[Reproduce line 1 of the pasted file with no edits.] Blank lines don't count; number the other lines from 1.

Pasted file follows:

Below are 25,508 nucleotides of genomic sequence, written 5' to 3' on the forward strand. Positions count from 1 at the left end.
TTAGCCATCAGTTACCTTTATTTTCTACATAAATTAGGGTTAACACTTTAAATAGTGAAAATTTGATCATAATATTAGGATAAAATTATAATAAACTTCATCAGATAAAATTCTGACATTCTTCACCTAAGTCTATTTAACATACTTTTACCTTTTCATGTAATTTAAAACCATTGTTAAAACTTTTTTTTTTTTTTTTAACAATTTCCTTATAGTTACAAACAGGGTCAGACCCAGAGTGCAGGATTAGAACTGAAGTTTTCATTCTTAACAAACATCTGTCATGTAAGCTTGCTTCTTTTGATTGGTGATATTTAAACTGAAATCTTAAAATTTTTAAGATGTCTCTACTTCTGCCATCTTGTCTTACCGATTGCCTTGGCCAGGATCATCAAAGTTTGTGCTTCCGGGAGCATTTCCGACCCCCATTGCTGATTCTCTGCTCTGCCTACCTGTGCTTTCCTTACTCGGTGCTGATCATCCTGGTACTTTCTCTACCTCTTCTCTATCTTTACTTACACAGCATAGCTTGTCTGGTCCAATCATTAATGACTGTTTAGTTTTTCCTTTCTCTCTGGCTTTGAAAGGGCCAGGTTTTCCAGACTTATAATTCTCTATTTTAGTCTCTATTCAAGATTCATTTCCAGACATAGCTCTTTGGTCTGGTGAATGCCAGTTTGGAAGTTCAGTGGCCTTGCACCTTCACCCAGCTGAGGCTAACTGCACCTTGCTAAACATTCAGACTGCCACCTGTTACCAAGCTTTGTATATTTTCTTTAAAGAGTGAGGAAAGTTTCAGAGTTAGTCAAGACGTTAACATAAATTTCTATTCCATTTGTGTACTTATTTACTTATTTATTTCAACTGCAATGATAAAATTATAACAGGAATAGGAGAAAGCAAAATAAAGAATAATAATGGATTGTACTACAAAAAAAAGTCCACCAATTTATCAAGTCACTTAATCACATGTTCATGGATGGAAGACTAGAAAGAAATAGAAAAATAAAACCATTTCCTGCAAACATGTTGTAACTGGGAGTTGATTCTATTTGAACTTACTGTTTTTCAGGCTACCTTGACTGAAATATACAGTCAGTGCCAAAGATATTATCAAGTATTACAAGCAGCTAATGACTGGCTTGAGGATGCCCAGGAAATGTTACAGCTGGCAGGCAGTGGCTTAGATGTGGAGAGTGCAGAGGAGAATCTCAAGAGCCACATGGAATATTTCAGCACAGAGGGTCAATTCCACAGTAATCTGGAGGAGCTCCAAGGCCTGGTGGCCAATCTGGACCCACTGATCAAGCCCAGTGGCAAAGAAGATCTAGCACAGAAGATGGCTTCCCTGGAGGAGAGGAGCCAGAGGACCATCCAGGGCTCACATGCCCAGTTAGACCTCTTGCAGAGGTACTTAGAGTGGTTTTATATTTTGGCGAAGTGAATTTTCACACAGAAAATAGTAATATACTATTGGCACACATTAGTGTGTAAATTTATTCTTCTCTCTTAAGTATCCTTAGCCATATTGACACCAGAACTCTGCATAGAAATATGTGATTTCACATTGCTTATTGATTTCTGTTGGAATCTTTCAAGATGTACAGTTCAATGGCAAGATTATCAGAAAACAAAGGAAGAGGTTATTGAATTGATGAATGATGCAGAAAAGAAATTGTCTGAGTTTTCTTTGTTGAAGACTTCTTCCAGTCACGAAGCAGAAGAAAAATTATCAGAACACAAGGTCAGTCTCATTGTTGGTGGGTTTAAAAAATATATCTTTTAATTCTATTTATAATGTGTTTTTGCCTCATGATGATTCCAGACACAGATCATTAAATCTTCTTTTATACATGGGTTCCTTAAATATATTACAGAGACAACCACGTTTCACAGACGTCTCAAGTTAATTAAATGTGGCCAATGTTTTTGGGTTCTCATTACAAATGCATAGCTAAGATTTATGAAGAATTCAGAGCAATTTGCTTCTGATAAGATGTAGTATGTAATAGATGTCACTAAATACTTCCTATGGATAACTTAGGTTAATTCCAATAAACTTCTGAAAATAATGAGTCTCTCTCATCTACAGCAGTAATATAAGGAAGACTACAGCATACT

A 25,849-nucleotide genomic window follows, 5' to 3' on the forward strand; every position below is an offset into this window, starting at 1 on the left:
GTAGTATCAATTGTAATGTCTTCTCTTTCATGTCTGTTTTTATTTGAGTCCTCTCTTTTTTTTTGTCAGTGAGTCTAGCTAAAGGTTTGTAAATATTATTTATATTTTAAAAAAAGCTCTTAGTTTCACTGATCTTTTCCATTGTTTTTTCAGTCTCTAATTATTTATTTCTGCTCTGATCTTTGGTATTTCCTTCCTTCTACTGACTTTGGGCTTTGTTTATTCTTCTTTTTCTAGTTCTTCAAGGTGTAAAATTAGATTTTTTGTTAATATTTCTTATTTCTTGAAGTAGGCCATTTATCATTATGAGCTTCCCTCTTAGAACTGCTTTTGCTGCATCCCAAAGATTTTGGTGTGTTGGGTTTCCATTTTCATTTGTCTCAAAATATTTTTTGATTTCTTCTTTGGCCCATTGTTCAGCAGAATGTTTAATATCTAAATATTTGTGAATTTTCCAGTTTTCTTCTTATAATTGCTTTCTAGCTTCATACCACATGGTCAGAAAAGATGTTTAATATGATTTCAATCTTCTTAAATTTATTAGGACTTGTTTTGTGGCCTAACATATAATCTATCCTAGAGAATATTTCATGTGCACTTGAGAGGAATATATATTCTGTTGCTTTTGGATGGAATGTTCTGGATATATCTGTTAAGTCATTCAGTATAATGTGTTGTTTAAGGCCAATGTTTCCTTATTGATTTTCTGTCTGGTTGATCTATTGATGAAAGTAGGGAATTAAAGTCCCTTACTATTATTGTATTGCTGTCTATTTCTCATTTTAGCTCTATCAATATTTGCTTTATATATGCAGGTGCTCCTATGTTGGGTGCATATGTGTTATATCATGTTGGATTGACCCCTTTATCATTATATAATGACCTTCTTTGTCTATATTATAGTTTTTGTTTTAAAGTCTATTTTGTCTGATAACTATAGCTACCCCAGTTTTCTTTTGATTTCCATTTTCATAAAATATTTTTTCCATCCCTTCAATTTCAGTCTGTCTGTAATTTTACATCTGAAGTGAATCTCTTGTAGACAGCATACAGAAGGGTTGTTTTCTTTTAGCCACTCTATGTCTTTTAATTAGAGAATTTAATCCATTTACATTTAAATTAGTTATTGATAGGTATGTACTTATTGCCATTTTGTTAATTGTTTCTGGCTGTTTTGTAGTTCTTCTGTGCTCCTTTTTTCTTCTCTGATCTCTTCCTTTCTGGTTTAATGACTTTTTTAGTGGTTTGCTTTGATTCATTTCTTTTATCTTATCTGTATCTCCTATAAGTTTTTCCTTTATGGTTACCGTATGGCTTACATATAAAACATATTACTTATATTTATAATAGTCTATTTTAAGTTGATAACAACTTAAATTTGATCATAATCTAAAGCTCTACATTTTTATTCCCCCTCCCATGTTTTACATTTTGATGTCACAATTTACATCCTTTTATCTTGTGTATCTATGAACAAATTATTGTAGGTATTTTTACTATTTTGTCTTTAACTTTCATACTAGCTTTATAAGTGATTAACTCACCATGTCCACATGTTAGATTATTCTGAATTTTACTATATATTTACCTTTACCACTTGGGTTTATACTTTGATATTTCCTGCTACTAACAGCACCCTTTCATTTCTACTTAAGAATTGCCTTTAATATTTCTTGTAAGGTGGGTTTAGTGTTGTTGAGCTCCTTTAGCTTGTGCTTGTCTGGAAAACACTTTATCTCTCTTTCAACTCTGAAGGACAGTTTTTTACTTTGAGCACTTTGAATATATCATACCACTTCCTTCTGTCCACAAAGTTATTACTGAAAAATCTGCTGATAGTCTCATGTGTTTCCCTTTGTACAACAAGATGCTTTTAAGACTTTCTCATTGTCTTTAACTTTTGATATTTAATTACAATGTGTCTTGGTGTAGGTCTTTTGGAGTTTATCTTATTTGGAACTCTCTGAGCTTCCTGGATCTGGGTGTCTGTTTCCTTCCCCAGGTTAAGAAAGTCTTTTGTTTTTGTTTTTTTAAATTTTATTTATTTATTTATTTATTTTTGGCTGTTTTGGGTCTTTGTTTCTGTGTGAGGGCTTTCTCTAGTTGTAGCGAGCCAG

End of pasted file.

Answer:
Below are 25,508 nucleotides of genomic sequence, written 5' to 3' on the forward strand. Positions count from 1 at the left end.